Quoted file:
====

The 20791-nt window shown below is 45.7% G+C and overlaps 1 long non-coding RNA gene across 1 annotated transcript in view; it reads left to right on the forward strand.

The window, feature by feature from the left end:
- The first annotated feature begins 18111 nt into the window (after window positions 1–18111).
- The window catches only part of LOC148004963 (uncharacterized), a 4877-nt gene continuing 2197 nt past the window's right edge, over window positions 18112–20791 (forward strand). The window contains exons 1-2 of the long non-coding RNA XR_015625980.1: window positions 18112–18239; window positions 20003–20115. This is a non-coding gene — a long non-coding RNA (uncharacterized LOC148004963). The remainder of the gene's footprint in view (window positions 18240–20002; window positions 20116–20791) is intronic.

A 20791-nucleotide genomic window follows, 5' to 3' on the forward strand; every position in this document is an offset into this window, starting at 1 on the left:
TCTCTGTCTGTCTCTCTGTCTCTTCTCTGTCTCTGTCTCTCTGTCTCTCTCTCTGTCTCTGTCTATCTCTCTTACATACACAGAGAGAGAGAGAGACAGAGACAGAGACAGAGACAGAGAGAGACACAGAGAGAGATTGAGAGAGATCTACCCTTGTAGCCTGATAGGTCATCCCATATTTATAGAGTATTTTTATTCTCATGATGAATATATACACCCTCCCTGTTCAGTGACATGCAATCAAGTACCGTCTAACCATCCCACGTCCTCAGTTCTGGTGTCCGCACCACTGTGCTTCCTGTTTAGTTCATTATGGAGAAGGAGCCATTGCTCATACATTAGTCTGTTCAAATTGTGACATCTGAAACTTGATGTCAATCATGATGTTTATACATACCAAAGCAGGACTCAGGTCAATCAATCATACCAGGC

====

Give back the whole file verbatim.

The 20791-nt window shown below is 45.7% G+C and overlaps 1 long non-coding RNA gene across 1 annotated transcript in view; it reads left to right on the forward strand.

The window, feature by feature from the left end:
- The first annotated feature begins 18111 nt into the window (after window positions 1–18111).
- The window catches only part of LOC148004963 (uncharacterized), a 4877-nt gene continuing 2197 nt past the window's right edge, over window positions 18112–20791 (forward strand). The window contains exons 1-2 of the long non-coding RNA XR_015625980.1: window positions 18112–18239; window positions 20003–20115. This is a non-coding gene — a long non-coding RNA (uncharacterized LOC148004963). The remainder of the gene's footprint in view (window positions 18240–20002; window positions 20116–20791) is intronic.

A 20791-nucleotide genomic window follows, 5' to 3' on the forward strand; every position in this document is an offset into this window, starting at 1 on the left:
TCTCTGTCTGTCTCTCTGTCTCTTCTCTGTCTCTGTCTCTCTGTCTCTCTCTCTGTCTCTGTCTATCTCTCTTACATACACAGAGAGAGAGAGAGACAGAGACAGAGACAGAGACAGAGAGAGACACAGAGAGAGATTGAGAGAGATCTACCCTTGTAGCCTGATAGGTCATCCCATATTTATAGAGTATTTTTATTCTCATGATGAATATATACACCCTCCCTGTTCAGTGACATGCAATCAAGTACCGTCTAACCATCCCACGTCCTCAGTTCTGGTGTCCGCACCACTGTGCTTCCTGTTTAGTTCATTATGGAGAAGGAGCCATTGCTCATACATTAGTCTGTTCAAATTGTGACATCTGAAACTTGATGTCAATCATGATGTTTATACATACCAAAGCAGGACTCAGGTCAATCAATCATACCAGGC